When it comes to baseball, the Las Vegas Aviators do minor league in a major way. Their stadium — newly-opened Las Vegas Ballpark — was voted Ballpark Digest’s Best Ballpark of 2019. The Ballpark attendance led all of Minor League Baseball.
“Moving into Las Vegas Ballpark has been a great catalyst in our success this season,” Chuck Johnson, General Manager/VP of Marketing & Sales, tells ToneDen.
New spaces, new names: facelifts for old favorites. The Triple-A affiliate of the Oakland A’s, the Aviators were known as the Las Vegas 51s until earlier this year. With the rebrand, the Aviators, a member of the Pacific Coast League, pay homage to Howard Hughes, the namesake for the team’s ownership, Howard Hughes Corporation, whose aviation legacy was the inspiration. The relocation from downtown Las Vegas was another key step in the success of the team this season. The Howard Hughes Corporation, which owns the master-planned community of Summerlin, understood the value that sports can bring to their neighborhoods and were eager in enhancing the active lifestyle that fits with its residents.
Coming to Summerlin “has brought the team to an area of the city that has direct access to a few hundred thousand residents,” Johnson shares.
But even fans at hand need to be fed the right ads. That’s why the Aviators turned to ToneDen. So far, so good, says Johnson: “We have had an extremely positive experience with ToneDen.”
Monetizing the Social Space
For 20 years, Johnson has been intimately acquainted with the Aviators’ franchise. He came onboard back in 1995 as a sponsorship and ticket sales account executive. “Success in generating revenue and building relationships played an important role as my responsibilities grew.”
Today, Johnson oversees an internal team that manages sponsorship sales while handling the Aviators’ marketing and advertising. That’s no small task. The season comprises 70 games between April and August.
When ToneDen Sales Director (and baseball buff) Sterling Witt reached out to the Aviators about the potential benefits the platform could offer, Johnson was intrigued. After all, he says, “finding a way to better monetize the social space has been a goal.”
Now, after a season using ToneDen, Johnson — a self-professed novice with the ToneDen platform — is pleased. “It works hand-in-hand with all of our media promoting ticket sales to our baseball games. The creation of the campaign was simple. We’ve watched it work all season with very little tweaks.”
One Campaign, 70 Games
For any sports organization with a busy calendar of games, ToneDen’s Dynamic Event Ads offer a time-saving and profit-maximizing solution to the challenge of developing a marketing strategy that’ll span months. As Johnson puts it, with ToneDen, “we set it and forget it.”
"We’ve watched it work all season with very little tweaks.”
Dynamic Event Ads allow marketers to advertise an entire calendar of events with the construction of a single ad campaign. Ads are served to fans based on the interest those fans express: in other words, if you click on a Facebook ad for the Aviators vs. the Fresno Grizzlies, you’ll continue to see ads for that game — that is, unless it sells out. Synced to the franchise’s ticketing platform, ToneDen automatically updates the DEA catalogue based on timing and availability.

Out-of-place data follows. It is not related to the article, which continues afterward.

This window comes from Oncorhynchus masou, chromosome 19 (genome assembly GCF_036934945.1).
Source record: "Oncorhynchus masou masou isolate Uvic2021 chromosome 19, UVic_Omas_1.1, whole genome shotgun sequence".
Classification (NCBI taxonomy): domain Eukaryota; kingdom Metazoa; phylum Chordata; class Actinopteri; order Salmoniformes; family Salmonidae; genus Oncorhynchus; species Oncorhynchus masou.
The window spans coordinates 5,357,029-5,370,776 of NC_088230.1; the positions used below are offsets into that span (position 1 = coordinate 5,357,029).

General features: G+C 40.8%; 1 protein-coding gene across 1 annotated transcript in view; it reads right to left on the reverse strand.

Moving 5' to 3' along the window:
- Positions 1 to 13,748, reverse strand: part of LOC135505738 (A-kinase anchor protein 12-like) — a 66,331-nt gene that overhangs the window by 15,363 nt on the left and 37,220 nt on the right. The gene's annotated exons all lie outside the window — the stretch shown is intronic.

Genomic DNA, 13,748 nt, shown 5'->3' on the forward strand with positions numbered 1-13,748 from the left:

For this season’s DEA remarketing campaign, Johnson spent $41.98. “Having the ability to prospect new fans through the social space is incredibly important,” Johnson tells us. “Being able to remarket to fans has been equally important as we try and increase purchases from one game to several.” Given the team’s long season, opportunities for repeat business abound.
As do opportunities for grand-slam profits. That $41.98 netted the Aviators almost $10,000 in revenue — an astounding 227.3x return on ad spend. Johnson is impressed with what DEAs have delivered. “We believe in them wholeheartedly,” he says.
The Sports Industry’s Next Secret
The Aviators are flying high, and Johnson is curious about what the future will bring. “We are a different animal this season because of our rebrand and new ballpark launch. I’ll be curious how [ToneDen] works next season. If my fans don’t change their habits, I hope we have a whole sector of people that rely on seeing our presence in the social media space and continue to consistently purchase tickets through this platform.”
Johnson would recommend ToneDen to others in the sports industry, “based on the cost-effectiveness … You have to remember that in so many cases we are selling tickets for around $18 per seat. Traditional media requires a high volume of ticket sales to break even, much more depending on your preferred ROI. The way ToneDen works, most teams can garner a fairly decent return.”
So while Johnson stays humble about the Aviators’ recent success (the stadium, the rebrand), he’s also confident in ToneDen’s utility. “I do believe the platform can work for everyone.”